Tesla AI Infra & AI Platform Engineering Manager Tim Zaman recently stated that the electric vehicle maker now has the world’s seventh largest supercomputer by GPU count, and that’s even before the company deploys its custom Dojo supercomputer. The massive graphics supercomputer hints at Tesla’s focus on its data and computing-intensive projects, such as Autopilot and Full Self-Driving.
Zaman posted Tesla’s new hardware on social media platforms such as Twitter and LinkedIn. In his post, the AI and Autopilot lead noted that the EV maker is sponsoring the MLSys Conference. He then stated that Tesla had upgraded its GPU supercomputer to 7,360 A-100(80GB) GPUs. This effectively makes Tesla’s supercomputer one of the world’s largest by GPU count.
As noted in a Data Center Dynamics report, the A100 GPUs are produced by Nvidia, which, interestingly enough, was where Zaman worked prior to his employment at Tesla. Each processor has 80 GB of graphics memory and boasts a memory bandwidth of 2 TB per second. That’s some serious hardware, though such power (and likely more) is needed for Tesla’s ambitious projects.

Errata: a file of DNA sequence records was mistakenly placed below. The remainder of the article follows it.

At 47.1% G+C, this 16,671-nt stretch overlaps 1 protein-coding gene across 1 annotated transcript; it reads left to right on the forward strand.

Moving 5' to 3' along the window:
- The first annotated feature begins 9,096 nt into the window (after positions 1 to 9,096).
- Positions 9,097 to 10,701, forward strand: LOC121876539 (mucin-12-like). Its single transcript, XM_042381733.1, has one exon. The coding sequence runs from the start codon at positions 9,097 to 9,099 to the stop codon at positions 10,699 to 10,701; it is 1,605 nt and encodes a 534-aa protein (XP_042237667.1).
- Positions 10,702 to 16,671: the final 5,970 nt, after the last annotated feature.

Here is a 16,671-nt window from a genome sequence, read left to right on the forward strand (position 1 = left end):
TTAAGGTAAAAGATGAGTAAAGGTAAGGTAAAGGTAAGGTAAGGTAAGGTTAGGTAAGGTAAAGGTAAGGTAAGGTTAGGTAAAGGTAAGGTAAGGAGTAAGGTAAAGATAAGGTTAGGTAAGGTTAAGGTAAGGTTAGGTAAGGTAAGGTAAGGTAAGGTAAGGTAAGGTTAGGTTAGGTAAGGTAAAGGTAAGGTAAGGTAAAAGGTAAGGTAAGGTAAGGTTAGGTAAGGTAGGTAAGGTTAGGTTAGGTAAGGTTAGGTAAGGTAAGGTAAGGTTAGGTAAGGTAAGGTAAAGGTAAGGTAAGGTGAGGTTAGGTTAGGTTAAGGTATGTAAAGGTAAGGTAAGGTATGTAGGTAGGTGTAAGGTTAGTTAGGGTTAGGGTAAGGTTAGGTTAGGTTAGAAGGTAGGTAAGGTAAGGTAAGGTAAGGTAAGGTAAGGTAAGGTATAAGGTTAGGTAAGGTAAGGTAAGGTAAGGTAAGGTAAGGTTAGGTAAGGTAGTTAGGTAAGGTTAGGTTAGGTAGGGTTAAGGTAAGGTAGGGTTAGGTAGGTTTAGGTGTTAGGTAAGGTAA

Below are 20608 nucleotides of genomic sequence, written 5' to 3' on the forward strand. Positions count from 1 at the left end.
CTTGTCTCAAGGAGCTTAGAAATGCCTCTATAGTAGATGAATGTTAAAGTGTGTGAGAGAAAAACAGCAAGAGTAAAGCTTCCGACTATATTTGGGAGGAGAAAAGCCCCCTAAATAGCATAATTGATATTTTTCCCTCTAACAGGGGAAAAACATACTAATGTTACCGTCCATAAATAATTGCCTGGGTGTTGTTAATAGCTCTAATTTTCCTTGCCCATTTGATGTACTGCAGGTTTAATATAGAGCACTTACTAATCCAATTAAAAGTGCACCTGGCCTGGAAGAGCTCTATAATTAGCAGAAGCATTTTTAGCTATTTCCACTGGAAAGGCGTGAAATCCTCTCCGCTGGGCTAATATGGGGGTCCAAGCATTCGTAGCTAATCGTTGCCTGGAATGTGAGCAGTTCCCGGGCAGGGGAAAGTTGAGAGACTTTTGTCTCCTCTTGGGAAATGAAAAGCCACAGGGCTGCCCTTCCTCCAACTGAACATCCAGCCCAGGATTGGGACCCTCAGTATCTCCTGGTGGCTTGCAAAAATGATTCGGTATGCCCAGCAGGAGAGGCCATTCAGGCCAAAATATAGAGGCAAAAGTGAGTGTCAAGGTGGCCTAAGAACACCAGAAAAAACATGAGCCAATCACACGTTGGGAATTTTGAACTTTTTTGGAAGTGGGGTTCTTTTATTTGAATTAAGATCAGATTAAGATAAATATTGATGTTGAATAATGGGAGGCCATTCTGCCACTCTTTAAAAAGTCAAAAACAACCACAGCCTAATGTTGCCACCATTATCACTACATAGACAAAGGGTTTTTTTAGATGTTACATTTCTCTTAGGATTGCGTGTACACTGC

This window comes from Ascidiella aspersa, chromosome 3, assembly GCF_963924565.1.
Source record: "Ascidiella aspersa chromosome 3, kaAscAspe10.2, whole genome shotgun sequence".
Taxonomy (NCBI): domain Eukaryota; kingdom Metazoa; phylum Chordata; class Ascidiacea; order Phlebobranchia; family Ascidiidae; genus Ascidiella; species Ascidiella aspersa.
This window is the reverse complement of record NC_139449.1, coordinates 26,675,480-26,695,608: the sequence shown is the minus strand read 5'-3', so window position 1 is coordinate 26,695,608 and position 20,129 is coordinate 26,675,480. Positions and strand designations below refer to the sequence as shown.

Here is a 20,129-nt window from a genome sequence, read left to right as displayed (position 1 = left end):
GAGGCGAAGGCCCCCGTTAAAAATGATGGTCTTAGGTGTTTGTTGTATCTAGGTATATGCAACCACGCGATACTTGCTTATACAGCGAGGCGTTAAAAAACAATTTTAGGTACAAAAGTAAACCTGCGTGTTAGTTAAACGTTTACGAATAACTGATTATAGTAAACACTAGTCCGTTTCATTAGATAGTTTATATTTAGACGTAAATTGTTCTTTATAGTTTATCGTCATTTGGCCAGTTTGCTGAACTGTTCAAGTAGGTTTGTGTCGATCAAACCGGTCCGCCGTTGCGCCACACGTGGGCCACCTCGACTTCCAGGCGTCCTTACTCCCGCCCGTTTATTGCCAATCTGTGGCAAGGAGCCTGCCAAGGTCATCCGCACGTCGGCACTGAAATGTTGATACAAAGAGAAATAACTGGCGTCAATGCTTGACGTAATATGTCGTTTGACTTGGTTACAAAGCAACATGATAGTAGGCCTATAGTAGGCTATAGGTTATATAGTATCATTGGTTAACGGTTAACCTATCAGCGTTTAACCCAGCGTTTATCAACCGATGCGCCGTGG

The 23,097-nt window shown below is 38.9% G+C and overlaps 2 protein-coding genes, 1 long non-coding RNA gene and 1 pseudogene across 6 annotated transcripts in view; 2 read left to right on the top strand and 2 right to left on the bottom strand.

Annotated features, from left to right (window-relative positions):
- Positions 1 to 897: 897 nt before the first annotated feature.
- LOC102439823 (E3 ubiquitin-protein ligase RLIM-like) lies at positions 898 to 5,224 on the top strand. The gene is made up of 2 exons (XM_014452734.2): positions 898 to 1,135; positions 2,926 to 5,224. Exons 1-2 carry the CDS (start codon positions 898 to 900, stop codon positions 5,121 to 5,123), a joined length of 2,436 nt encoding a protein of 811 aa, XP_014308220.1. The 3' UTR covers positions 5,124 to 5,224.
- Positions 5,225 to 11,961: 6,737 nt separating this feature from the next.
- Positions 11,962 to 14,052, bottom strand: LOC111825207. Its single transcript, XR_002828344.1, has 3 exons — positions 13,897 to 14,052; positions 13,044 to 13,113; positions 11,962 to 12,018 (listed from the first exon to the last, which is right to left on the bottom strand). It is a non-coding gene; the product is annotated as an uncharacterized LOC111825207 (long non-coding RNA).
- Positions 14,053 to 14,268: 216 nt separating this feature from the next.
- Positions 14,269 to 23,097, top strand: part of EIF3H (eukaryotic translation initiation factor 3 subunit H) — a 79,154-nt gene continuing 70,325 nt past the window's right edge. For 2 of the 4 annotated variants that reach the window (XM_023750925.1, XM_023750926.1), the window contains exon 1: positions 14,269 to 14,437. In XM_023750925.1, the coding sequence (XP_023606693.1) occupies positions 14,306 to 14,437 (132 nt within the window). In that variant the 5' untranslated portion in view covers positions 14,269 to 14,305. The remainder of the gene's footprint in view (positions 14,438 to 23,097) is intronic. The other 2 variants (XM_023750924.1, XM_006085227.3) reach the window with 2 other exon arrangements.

Tesla’s current supercomputer is a precursor cluster for Dojo. Interestingly enough, Tesla noted last year that the company’s pre-Dojo supercomputer was already the fifth most powerful in the world with its 5,760 Nvidia A100s. The company appears to have added about 1,600 GPUs to the system since then, or about 27%.
Since Tesla’s Dojo supercomputer is designed in-house, the massive machine will not be reliant on Nvidia A100 chips. Instead, it would utilize Tesla’s custom D1 chip, which will be supported by FP32, BFP16, and CFP8. Dojo would be optimized for machine learning workloads, particularly Tesla’s Autopilot and Full Self-Driving efforts. With Dojo in the picture, improvements in Autopilot and FSD would likely be accelerated.
What’s quite remarkable about Dojo is the fact that its beastly specs are really designed to do just one thing — make autonomous vehicles possible. During the AI Day presentation last year, Tesla highlighted that Dojo is a pure learning machine with more than 500,000 training nodes built together. Tesla also highlighted that Dojo is a work in progress, so even the impressive specs and features that the company teased in AI Day will be improved when the supercomputer is deployed.
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